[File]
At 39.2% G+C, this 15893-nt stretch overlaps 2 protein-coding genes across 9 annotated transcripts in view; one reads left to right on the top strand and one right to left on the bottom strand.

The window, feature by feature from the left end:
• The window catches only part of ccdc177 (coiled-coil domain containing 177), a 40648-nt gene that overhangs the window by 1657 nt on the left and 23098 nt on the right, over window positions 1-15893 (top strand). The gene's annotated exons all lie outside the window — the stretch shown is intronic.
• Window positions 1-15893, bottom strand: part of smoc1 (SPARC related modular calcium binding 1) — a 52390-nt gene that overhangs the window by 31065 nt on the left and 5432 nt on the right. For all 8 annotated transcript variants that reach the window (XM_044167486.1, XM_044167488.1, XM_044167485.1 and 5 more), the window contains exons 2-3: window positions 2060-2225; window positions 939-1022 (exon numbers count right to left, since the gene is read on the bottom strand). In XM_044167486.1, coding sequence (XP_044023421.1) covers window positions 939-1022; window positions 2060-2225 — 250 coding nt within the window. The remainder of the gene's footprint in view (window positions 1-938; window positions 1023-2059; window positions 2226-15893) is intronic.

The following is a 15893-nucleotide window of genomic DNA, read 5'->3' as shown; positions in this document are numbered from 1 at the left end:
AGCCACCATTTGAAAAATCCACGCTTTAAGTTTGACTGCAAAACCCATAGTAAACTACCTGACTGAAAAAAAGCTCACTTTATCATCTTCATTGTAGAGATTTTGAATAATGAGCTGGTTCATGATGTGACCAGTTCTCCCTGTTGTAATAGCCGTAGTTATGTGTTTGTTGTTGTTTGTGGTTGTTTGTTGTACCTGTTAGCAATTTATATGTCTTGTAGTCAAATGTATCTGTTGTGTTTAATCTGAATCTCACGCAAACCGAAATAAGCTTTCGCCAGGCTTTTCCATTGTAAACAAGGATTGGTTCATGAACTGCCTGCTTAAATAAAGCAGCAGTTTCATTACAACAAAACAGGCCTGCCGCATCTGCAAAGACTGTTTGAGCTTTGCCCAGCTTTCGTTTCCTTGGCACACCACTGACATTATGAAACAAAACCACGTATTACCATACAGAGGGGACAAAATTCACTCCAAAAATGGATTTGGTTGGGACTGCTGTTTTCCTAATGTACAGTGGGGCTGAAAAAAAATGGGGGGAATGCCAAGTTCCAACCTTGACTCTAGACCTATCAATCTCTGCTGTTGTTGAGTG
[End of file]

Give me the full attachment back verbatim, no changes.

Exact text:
At 39.2% G+C, this 15893-nt stretch overlaps 2 protein-coding genes across 9 annotated transcripts in view; one reads left to right on the top strand and one right to left on the bottom strand.

The window, feature by feature from the left end:
• The window catches only part of ccdc177 (coiled-coil domain containing 177), a 40648-nt gene that overhangs the window by 1657 nt on the left and 23098 nt on the right, over window positions 1-15893 (top strand). The gene's annotated exons all lie outside the window — the stretch shown is intronic.
• Window positions 1-15893, bottom strand: part of smoc1 (SPARC related modular calcium binding 1) — a 52390-nt gene that overhangs the window by 31065 nt on the left and 5432 nt on the right. For all 8 annotated transcript variants that reach the window (XM_044167486.1, XM_044167488.1, XM_044167485.1 and 5 more), the window contains exons 2-3: window positions 2060-2225; window positions 939-1022 (exon numbers count right to left, since the gene is read on the bottom strand). In XM_044167486.1, coding sequence (XP_044023421.1) covers window positions 939-1022; window positions 2060-2225 — 250 coding nt within the window. The remainder of the gene's footprint in view (window positions 1-938; window positions 1023-2059; window positions 2226-15893) is intronic.

The following is a 15893-nucleotide window of genomic DNA, read 5'->3' as shown; positions in this document are numbered from 1 at the left end:
AGCCACCATTTGAAAAATCCACGCTTTAAGTTTGACTGCAAAACCCATAGTAAACTACCTGACTGAAAAAAAGCTCACTTTATCATCTTCATTGTAGAGATTTTGAATAATGAGCTGGTTCATGATGTGACCAGTTCTCCCTGTTGTAATAGCCGTAGTTATGTGTTTGTTGTTGTTTGTGGTTGTTTGTTGTACCTGTTAGCAATTTATATGTCTTGTAGTCAAATGTATCTGTTGTGTTTAATCTGAATCTCACGCAAACCGAAATAAGCTTTCGCCAGGCTTTTCCATTGTAAACAAGGATTGGTTCATGAACTGCCTGCTTAAATAAAGCAGCAGTTTCATTACAACAAAACAGGCCTGCCGCATCTGCAAAGACTGTTTGAGCTTTGCCCAGCTTTCGTTTCCTTGGCACACCACTGACATTATGAAACAAAACCACGTATTACCATACAGAGGGGACAAAATTCACTCCAAAAATGGATTTGGTTGGGACTGCTGTTTTCCTAATGTACAGTGGGGCTGAAAAAAAATGGGGGGAATGCCAAGTTCCAACCTTGACTCTAGACCTATCAATCTCTGCTGTTGTTGAGTG